accidental, in the quiet of reflection he could not but recast everything in ideal moulds and retain nothing but eternal natures and intelligible relations. Aristotle conceived that while the origin of knowledge lay in the impact of matter upon sense its goal was the comprehension of essences, and that while man was involved by his animal nature in the accidents of experience he was also by virtue of his rationality a participator in eternal truth. A substantial justice was thus done both to the conditions and to the functions of human life, although, for want of a natural history inspired by mechanical ideas, this dualism remained somewhat baffling and incomprehensible in its basis. Aristotle, being a true philosopher and pupil of experience, preferred incoherence to partiality.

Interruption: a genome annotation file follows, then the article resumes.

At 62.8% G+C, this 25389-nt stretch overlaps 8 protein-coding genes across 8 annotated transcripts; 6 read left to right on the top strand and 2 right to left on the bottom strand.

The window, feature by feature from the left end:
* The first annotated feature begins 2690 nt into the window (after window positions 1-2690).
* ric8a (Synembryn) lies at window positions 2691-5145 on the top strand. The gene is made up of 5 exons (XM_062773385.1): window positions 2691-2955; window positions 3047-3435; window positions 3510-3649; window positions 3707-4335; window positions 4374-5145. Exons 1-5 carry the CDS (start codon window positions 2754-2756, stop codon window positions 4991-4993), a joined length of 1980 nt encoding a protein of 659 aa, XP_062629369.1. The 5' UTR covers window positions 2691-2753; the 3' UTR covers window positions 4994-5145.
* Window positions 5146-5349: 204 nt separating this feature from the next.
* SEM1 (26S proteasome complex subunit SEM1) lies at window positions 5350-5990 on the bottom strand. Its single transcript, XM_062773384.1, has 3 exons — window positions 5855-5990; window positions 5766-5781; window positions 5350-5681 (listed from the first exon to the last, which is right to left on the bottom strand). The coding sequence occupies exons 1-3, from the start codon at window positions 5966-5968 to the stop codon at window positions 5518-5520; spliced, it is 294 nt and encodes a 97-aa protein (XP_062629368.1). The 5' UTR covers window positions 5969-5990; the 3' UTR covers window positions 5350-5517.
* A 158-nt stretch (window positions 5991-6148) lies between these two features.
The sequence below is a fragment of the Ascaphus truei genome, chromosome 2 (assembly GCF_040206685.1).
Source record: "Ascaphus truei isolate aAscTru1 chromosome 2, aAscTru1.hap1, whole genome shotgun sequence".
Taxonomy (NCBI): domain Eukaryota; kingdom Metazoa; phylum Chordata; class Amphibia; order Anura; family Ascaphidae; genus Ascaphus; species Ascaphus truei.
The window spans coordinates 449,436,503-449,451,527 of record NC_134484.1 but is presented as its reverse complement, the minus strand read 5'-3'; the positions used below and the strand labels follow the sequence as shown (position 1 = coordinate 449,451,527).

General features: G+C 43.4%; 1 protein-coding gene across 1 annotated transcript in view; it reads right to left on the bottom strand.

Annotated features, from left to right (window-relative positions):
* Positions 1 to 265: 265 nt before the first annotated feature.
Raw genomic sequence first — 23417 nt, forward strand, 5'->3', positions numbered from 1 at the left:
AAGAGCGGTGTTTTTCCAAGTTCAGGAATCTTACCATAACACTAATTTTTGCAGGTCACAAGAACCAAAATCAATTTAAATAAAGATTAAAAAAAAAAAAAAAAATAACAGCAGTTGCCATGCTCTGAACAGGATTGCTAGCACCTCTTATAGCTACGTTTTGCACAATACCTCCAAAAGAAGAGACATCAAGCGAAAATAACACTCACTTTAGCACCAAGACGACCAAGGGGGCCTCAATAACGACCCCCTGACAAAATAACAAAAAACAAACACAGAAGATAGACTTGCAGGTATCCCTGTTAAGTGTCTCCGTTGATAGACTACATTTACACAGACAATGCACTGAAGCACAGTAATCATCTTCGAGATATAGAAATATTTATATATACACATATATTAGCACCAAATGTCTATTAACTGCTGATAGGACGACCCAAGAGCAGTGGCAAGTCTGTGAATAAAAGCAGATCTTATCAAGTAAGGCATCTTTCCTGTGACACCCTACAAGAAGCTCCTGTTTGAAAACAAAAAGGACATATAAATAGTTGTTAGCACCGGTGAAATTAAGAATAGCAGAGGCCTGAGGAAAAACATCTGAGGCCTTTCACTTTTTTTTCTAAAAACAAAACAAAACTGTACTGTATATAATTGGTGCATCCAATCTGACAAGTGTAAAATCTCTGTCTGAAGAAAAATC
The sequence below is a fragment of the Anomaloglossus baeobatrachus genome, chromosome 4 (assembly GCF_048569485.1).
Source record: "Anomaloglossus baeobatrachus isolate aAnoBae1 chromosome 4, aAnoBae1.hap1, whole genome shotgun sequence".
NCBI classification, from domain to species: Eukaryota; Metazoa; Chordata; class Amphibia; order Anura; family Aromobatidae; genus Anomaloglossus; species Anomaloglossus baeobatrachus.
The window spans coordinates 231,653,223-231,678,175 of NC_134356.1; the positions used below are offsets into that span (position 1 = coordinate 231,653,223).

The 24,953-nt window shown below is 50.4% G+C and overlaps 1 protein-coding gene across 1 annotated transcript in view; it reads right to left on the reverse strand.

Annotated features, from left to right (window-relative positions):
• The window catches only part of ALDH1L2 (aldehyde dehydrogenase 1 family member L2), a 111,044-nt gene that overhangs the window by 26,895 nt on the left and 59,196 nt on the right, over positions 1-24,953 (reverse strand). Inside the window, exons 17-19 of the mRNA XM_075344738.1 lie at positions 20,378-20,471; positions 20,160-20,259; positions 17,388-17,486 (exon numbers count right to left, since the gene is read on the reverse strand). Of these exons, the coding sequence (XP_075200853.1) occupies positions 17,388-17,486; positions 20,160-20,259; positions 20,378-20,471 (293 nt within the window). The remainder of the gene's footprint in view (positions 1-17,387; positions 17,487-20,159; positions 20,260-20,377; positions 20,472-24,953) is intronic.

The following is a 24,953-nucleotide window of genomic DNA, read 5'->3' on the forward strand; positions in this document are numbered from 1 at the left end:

Active life and the philosophy that borrows its concepts from practice have thus laid a great emphasis on association by contiguity. Hobbes and Locke made knowledge of this kind the only knowledge of reality, while recognising it to be quite empirical, tentative, and problematical. It was a kind of acquaintance with fact that increased with years and brought the mind into harmony with something initially alien to it. Besides this practical knowledge or prudence there was a sort of verbal and merely ideal knowledge, a knowledge of the meaning and relation of abstract terms. In mathematics and logic we might carry out long